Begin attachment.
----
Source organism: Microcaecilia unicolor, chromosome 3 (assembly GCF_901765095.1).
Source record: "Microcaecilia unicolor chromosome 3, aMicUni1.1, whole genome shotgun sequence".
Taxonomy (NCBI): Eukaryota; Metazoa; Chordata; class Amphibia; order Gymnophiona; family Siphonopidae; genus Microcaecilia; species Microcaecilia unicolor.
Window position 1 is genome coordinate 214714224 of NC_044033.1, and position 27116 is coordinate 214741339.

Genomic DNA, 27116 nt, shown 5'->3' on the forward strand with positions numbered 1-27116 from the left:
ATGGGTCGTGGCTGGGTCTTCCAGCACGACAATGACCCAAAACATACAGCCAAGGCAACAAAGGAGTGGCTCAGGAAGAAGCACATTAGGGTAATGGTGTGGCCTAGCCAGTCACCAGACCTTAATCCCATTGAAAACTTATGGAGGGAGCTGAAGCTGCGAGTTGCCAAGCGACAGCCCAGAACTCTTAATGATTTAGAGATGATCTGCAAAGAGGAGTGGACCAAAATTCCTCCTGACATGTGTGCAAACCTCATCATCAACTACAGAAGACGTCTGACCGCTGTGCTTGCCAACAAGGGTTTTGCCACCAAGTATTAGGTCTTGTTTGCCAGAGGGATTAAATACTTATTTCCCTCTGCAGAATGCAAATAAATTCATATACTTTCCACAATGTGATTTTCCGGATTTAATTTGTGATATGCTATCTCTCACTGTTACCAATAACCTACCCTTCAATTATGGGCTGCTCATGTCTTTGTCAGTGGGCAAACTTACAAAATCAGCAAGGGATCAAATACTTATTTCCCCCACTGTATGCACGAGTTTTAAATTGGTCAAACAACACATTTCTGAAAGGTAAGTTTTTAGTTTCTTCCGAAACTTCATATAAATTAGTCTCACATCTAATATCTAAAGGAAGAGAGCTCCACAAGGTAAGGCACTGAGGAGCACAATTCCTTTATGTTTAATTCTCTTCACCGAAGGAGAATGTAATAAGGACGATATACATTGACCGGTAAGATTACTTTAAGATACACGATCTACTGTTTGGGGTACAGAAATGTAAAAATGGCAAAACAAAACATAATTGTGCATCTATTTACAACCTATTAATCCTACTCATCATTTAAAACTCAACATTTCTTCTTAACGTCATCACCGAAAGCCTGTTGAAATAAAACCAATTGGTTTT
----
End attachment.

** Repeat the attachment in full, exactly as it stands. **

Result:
Source organism: Microcaecilia unicolor, chromosome 3 (assembly GCF_901765095.1).
Source record: "Microcaecilia unicolor chromosome 3, aMicUni1.1, whole genome shotgun sequence".
Taxonomy (NCBI): Eukaryota; Metazoa; Chordata; class Amphibia; order Gymnophiona; family Siphonopidae; genus Microcaecilia; species Microcaecilia unicolor.
Window position 1 is genome coordinate 214714224 of NC_044033.1, and position 27116 is coordinate 214741339.

Genomic DNA, 27116 nt, shown 5'->3' on the forward strand with positions numbered 1-27116 from the left:
ATGGGTCGTGGCTGGGTCTTCCAGCACGACAATGACCCAAAACATACAGCCAAGGCAACAAAGGAGTGGCTCAGGAAGAAGCACATTAGGGTAATGGTGTGGCCTAGCCAGTCACCAGACCTTAATCCCATTGAAAACTTATGGAGGGAGCTGAAGCTGCGAGTTGCCAAGCGACAGCCCAGAACTCTTAATGATTTAGAGATGATCTGCAAAGAGGAGTGGACCAAAATTCCTCCTGACATGTGTGCAAACCTCATCATCAACTACAGAAGACGTCTGACCGCTGTGCTTGCCAACAAGGGTTTTGCCACCAAGTATTAGGTCTTGTTTGCCAGAGGGATTAAATACTTATTTCCCTCTGCAGAATGCAAATAAATTCATATACTTTCCACAATGTGATTTTCCGGATTTAATTTGTGATATGCTATCTCTCACTGTTACCAATAACCTACCCTTCAATTATGGGCTGCTCATGTCTTTGTCAGTGGGCAAACTTACAAAATCAGCAAGGGATCAAATACTTATTTCCCCCACTGTATGCACGAGTTTTAAATTGGTCAAACAACACATTTCTGAAAGGTAAGTTTTTAGTTTCTTCCGAAACTTCATATAAATTAGTCTCACATCTAATATCTAAAGGAAGAGAGCTCCACAAGGTAAGGCACTGAGGAGCACAATTCCTTTATGTTTAATTCTCTTCACCGAAGGAGAATGTAATAAGGACGATATACATTGACCGGTAAGATTACTTTAAGATACACGATCTACTGTTTGGGGTACAGAAATGTAAAAATGGCAAAACAAAACATAATTGTGCATCTATTTACAACCTATTAATCCTACTCATCATTTAAAACTCAACATTTCTTCTTAACGTCATCACCGAAAGCCTGTTGAAATAAAACCAATTGGTTTT